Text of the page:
Icons

 
Confusing tale of aliens and government conspiracies.

What parents need to know

Educational value

This novel is written to entertain, not educate. But each chapter ends with "classified" medical and research documents, which add intrigue.

Positive messages

Messages about the importance of friendship, family, trust, and honesty.

Positive role models

Dol is a strong heroine with a likable personality and narrative voice. She stands up for others and doesn't let anyone bully her.

Violence

There's not much violence, apart from some hand-to hand combat and people apparently being stunned to death by aliens, but there's no gore. One character is injured, a secondary character and minor characters are killed. 

 
Sex

Mild flirting.

Language
Not applicable
Consumerism

Items from the "past" are mentioned, such as Panasonic and things called memory cells (think iPod), but most technology and electronic gadgets are described and are not given brand names.

Drinking, drugs, & smoking
Not applicable

Parents Need to Know

Parents need to know that Icons is the first book in a dystopian series from Margaret Stohl, co-author of the Beautiful Creatures series. It features a strong-willed heroine and a unique world, but the four main characters constantly bicker, which becomes annoying. There's hand-to-hand combat, some  characters are killed, and there's a love triangle with mild flirting.

Parents say

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What's the story?

In a futuristic United States, a teen girl named Dol is living in a peaceful Spanish Mission outside Los Angeles. She seems content to have a home with her makeshift father, the Padre, and her best friend, Ro. But, suddenly, things go awry and Dol and Ro are taken to the Embassy, off the coast of what was once L.A., which is controlled by aliens who took over the planet and the government years before. Ro makes friends with the ambassador's son, Lucas, and feisty Tim, who both want to start a revolt. Dol just wants to have peace in life and get the heck out out of there, but she's also falling for Lucas. Throughout the novel, the four cohorts discover they are all Icon children (aliens) who can control just about anything with their emotions -- which can lead them into further trouble or save them.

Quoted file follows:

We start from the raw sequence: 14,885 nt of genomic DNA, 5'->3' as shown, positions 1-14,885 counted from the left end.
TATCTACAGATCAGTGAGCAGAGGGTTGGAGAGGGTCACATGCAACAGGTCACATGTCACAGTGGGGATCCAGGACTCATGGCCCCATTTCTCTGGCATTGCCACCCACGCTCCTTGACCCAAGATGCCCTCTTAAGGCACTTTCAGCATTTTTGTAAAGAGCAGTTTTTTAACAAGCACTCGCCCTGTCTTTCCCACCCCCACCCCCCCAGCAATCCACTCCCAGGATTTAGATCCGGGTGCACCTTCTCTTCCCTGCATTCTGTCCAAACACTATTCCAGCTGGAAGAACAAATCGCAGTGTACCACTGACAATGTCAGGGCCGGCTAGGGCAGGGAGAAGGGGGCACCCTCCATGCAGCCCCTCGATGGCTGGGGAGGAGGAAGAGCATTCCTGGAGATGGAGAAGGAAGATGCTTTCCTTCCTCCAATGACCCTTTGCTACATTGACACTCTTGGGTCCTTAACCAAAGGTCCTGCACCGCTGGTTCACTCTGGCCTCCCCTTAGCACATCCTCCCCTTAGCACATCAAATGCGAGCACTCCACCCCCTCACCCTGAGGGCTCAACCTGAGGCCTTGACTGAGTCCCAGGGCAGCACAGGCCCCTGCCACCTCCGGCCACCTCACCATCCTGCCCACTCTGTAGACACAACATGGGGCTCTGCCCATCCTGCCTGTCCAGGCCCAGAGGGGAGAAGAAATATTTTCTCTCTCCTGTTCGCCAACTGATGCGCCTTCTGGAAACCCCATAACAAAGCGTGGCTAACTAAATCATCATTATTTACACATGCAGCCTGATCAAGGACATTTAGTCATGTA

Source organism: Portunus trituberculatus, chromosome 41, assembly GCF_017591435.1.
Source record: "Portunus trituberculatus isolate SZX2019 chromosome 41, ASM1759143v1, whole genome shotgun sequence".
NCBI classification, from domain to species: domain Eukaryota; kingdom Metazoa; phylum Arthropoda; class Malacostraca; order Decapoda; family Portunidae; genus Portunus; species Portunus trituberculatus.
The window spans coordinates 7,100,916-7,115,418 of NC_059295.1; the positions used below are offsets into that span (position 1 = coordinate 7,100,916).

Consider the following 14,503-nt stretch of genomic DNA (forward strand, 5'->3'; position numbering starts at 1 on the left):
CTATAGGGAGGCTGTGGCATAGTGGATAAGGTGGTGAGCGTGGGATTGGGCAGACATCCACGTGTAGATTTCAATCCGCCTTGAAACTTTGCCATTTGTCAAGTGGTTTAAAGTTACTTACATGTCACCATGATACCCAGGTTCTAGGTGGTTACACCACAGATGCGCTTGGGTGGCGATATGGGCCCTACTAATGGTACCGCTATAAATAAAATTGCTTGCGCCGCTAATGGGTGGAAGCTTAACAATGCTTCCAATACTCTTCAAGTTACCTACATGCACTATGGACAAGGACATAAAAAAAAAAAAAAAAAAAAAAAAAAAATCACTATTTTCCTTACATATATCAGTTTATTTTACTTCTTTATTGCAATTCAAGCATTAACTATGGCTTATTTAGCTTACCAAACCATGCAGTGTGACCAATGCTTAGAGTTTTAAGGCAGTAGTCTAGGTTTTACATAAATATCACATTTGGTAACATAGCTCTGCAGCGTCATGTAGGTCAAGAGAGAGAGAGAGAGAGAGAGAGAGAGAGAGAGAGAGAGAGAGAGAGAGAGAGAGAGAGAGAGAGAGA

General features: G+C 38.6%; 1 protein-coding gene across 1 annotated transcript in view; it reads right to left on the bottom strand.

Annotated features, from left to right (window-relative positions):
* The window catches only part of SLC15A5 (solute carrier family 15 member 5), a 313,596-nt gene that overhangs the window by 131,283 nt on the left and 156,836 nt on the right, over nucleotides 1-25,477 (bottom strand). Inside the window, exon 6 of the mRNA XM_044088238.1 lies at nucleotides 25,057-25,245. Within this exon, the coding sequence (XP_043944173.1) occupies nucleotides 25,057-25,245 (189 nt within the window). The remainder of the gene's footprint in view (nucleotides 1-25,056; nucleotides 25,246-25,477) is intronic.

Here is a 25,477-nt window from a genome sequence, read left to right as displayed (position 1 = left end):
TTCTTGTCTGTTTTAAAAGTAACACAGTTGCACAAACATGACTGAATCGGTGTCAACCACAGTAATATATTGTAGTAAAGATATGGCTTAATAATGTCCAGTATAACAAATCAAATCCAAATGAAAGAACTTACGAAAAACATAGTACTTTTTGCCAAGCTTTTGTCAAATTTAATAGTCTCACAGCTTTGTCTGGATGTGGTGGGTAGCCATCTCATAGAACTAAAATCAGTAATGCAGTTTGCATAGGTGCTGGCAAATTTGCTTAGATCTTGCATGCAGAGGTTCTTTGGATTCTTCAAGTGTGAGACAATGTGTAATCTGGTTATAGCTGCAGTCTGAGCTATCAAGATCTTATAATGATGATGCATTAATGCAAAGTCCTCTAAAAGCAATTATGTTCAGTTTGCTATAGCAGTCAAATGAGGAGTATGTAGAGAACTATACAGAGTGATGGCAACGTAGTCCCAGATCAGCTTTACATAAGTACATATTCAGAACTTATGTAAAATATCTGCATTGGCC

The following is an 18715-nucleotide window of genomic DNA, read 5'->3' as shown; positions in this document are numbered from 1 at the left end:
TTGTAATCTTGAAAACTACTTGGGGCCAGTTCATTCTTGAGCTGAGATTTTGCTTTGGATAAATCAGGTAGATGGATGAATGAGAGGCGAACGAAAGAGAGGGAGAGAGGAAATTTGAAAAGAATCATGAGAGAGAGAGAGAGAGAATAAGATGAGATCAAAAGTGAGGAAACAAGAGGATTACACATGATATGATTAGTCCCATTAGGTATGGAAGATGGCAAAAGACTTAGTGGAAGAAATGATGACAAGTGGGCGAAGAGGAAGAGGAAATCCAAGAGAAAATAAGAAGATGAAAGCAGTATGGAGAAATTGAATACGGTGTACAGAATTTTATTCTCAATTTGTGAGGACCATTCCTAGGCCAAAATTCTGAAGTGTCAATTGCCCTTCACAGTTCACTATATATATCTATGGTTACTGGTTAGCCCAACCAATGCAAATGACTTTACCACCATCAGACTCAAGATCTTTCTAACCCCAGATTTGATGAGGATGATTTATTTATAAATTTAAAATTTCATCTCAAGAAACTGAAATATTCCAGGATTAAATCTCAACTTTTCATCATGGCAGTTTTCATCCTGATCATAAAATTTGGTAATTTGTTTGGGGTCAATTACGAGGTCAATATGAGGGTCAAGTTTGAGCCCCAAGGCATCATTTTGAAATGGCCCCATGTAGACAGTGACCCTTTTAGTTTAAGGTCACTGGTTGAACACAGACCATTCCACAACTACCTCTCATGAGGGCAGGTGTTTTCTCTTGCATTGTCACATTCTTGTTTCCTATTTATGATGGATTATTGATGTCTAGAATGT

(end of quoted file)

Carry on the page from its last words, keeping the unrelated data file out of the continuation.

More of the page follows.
Is it any good?

QUALITY
 

Icons is very confusing. It doesn't really know what it wants to be -- dystopian or post-apocalyptic. Author Margaret Stohl should have picked one sci-fi genre and gone with it. Instead, we get a mashup of The War of the Worlds meets just about every dystopian novel in today's teen market. It starts out strong with an interesting world and a compelling heroine who's grown up isolated from the outside world in a Spanish Mission and doesn't know her true identity, but has always wondered why she and her friend Ro are different. Yet, once she's taken to the mysterious Embassy, she suddenly knows all about technology and is using all the tech lingo.

At first readers might be geared up for an exciting dystopian novel, but they end up with a confusing tale about aliens and government conspiracies. The characters are constantly at odds with each other, fighting and arguing, and seem always annoyed, especially Tima, who is hysterical and smug the entire book. Readers may quickly become annoyed themselves.

Families can talk about...

  • Families can talk about why stories about aliens are so popular. What other ones have you read or seen in the movies?

  • How do you feel Margaret Stohl did without her usual writing partner, Kami Garcia? How is Icons different from the Beautiful Creatures books?

  • What do you think about having "classified" medical and research documents at the end of each chapter? Do they give you better insight into the story?

Book details

Author:Margaret Stohl
Genre:Science Fiction
Topics:Friendship, Misfits and underdogs, Science and nature, Space and aliens
Book type:Fiction
Publisher:Little, Brown Books for Young Readers
Publication date:May 7, 2013
Number of pages:428
Publisher's recommended age(s):12 - 17
Available on:Nook, Hardback, iBooks, Kindle

This review of Icons was written by

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Quality

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Learning ratings

  • Best: Really engaging; great learning approach.
  • Very Good: Engaging; good learning approach.
  • Good: Pretty engaging; good learning approach.
  • Fair: Somewhat engaging; OK learning approach.
  • Not for Learning: Not recommended for learning.
  • Not for Kids: Not age-appropriate for kids; not recommended for learning.

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Teen, 14 years old Written byDomi_mk August 22, 2013
age 10+
 

Great book

I really liked how Julie A. Carlson (the writer) twists your mind and brings you in another world where aliens control the government and the whole world actually. In this book there are many experiences - even love, a little drama a little violence a little of everything. I recommend this for all readers.
What other families should know
Great messages
Great role models
Too much violence

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